Pastor Stovall Weems has resigned from the Jacksonville megachurch he founded nearly 25 years ago, leaving his position of Senior Pastor, CEO, and chair and member of the board of trustees, the result of an ongoing lawsuit with the 12,000-member multisite Celebration church that he’s been embroiled in and publicly feuding with. The seeker-sensitive church has over 300 employees, locations in multiple states, and is known by discernment ministries on account of Weems being a terrible bible exegete, as documented by Fighting For The Faith.
Earlier in the year, the church suspended Weems over what they viewed as financial irregularities, claiming he’s been misusing over a million dollars in turn, Weems sued the church for being wrongfully suspended, asking the courts to give him an injunction so he could remain the senior pastor and be restored to his former role, receive back pay, and roll back changes made to the church bylaws that made it easier to dispatch him.
Seeing no path forward, he wrote on Instagram:
“I have spent much time in prayer and received counsel from other pastors here in the city, the region, and around the world. The Trustees’ actions leave me and my family with no choice but to legally separate from CCJ and continue our ministry elsewhere, placing ourselves under the proper accountability and oversight of a council of apostolic pastors and elders in our city, nation, and world that understand and model biblical governance.”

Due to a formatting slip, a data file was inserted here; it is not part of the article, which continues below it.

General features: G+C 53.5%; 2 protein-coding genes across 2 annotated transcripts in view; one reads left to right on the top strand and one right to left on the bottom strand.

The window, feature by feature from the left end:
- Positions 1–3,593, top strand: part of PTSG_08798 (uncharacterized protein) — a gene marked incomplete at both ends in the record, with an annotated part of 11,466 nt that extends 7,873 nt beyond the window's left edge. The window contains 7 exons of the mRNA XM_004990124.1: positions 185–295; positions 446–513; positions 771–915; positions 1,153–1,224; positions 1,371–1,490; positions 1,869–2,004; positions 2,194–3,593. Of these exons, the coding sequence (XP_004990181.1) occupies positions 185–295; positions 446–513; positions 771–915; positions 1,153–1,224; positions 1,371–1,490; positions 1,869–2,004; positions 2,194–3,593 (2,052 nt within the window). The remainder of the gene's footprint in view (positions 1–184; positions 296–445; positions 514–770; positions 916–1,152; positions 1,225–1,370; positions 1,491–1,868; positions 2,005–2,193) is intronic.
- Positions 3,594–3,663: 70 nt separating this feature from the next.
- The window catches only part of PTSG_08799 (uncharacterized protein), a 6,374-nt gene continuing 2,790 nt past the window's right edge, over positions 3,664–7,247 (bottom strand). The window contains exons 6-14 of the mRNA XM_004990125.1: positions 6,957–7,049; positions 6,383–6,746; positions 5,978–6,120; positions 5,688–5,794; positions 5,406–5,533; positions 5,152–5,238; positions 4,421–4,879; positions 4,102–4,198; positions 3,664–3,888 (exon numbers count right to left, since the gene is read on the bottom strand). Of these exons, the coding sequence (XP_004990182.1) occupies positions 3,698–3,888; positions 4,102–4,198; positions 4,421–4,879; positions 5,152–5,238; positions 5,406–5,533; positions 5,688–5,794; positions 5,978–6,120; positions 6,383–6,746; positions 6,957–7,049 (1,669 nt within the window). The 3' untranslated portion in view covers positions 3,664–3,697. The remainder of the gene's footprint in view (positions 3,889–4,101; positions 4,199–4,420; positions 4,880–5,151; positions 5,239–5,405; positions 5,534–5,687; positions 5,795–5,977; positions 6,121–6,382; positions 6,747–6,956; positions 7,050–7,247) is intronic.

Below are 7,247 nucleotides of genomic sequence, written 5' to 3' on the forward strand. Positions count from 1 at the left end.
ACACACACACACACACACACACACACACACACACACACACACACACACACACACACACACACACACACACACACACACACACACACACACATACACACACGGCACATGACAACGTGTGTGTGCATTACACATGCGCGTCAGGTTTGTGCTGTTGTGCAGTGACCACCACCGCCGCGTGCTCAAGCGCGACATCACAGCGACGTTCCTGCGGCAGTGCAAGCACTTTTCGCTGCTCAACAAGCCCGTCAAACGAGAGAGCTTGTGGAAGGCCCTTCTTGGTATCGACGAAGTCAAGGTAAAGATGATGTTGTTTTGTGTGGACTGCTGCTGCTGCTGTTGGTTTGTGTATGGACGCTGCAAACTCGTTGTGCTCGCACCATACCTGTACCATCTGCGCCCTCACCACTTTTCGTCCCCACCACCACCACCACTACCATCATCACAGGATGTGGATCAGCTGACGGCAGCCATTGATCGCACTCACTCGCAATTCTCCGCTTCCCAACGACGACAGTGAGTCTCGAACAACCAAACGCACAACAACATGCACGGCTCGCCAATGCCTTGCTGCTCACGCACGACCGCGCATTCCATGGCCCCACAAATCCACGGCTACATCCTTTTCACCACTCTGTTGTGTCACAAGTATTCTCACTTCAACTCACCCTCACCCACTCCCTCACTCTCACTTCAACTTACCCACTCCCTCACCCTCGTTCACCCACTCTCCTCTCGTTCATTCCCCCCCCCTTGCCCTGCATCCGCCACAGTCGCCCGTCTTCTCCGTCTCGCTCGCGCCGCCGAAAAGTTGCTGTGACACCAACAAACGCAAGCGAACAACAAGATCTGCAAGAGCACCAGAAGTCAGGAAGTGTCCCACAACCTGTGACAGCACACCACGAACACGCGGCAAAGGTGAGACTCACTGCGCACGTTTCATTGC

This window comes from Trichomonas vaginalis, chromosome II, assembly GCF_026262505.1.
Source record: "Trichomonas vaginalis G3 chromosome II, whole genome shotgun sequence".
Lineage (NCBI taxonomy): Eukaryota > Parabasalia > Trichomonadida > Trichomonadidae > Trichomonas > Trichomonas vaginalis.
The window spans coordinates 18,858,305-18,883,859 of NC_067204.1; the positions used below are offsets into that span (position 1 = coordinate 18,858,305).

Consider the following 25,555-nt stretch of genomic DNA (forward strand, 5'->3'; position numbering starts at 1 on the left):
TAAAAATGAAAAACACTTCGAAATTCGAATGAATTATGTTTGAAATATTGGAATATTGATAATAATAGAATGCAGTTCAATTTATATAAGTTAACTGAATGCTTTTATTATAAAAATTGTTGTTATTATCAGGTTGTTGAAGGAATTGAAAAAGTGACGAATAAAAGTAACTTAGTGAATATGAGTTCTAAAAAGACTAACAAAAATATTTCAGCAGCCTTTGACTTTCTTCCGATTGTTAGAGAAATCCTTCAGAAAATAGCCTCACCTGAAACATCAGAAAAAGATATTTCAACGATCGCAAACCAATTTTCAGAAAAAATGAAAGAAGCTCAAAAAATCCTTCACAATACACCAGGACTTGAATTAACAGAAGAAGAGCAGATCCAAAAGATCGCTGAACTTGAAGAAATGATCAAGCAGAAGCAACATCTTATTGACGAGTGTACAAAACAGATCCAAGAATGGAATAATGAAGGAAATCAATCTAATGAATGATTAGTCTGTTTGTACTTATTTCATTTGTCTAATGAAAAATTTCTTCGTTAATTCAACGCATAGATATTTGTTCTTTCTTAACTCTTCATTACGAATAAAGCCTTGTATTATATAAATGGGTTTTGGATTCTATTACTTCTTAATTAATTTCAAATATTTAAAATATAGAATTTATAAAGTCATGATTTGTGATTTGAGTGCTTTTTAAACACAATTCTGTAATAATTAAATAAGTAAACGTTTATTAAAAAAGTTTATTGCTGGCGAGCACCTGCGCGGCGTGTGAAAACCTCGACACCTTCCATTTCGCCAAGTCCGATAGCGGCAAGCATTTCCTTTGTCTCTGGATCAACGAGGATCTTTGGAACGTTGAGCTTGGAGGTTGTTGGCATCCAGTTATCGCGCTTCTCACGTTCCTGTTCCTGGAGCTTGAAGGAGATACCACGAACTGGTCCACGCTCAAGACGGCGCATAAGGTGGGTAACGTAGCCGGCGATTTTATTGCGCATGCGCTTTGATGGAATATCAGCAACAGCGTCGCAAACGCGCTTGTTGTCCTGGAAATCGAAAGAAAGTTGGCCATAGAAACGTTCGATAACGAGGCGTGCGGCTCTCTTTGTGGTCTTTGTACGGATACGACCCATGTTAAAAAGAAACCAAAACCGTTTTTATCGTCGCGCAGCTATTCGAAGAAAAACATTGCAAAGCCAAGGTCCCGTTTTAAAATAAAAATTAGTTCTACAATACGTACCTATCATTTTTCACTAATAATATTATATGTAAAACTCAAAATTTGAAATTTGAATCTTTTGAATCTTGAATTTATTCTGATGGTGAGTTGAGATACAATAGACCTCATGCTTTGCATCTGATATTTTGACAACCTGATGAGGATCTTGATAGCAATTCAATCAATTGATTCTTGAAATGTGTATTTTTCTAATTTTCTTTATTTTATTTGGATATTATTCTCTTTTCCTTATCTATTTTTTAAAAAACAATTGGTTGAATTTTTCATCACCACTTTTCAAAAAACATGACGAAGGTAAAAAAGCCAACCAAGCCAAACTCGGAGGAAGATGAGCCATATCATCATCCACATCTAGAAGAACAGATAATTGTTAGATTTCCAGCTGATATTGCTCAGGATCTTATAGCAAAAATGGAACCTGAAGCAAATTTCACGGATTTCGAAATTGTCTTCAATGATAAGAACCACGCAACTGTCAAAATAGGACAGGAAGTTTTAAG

“I shall not and cannot be legally connected to any church in which the leadership abandons the clear biblical principles and scriptural qualifications for spiritual covering, spiritual authority, and ecclesiastical governance and oversight.
At the heart of this action is money and the love of it. Stacey Readout of News4Jax offers a great summary of the issues of contention:
“Celebration Church responded to the injunction, saying this is the “latest chapter in a campaign of deception, manipulation, distraction, and abuse of power by Stovall and Kerri Weems against Celebration.” Celebration’s motion also alleges the couple improperly used over $1,000,000 in PPP loan proceeds to fund an entity they managed and to purchase TurnCoin, a digital security.
The church’s motion said the Weemses over time came to act like “they owned the church and could do with it what they wanted without the management and oversight required by Florida law and the church’s governing documents.”
Celebration Church said the Weemses have “sought desperately” to avoid accountability and transparency.
The trustees analyzed the church’s “weakening financial position” in December 2021 and discovered the Weemses made several large financial transactions earlier in 2021 without notice to or authorization from the board, according to the church’s motion. These included:
-Multiple large transfers to new for-profit entities that the Weemses intended to manage going forward
-Church’s purchase of a parsonage (in which Stovall and Kerri Weems were to live rent-free) for $1,286,863.30 that a company solely owned by Stovall Weems had bought four months earlier for $855,000. (Editor’s Note. Accordingg to FCN, the median sales price for a Jacksonville-area single-family home is to $330,000.)
-Advancement of nine months’ salary to Kerri Weems and seven months’ salary to Stovall Weems in violation of Florida statute and the church’s own internal policies, despite neither Stovall nor Kerri Weems performing the duties of the offices that purportedly justified those salaries
-Improper use of over $1,000,000 in PPP loan proceeds to fund the Weems-managed entity Honey Lake Farms, LLC and to purchase TurnCoin, an illiquid, speculative digital currency
Celebration Church said none of those financial transactions were disclosed to or authorized by the board, as required by church bylaws.”
Weems for his part denies any wrongdoing, and although he is no longer part of Celebration, is still continuing with legal action against the church. He says he’s intending to stay in the area and all indication is that he will start a new church.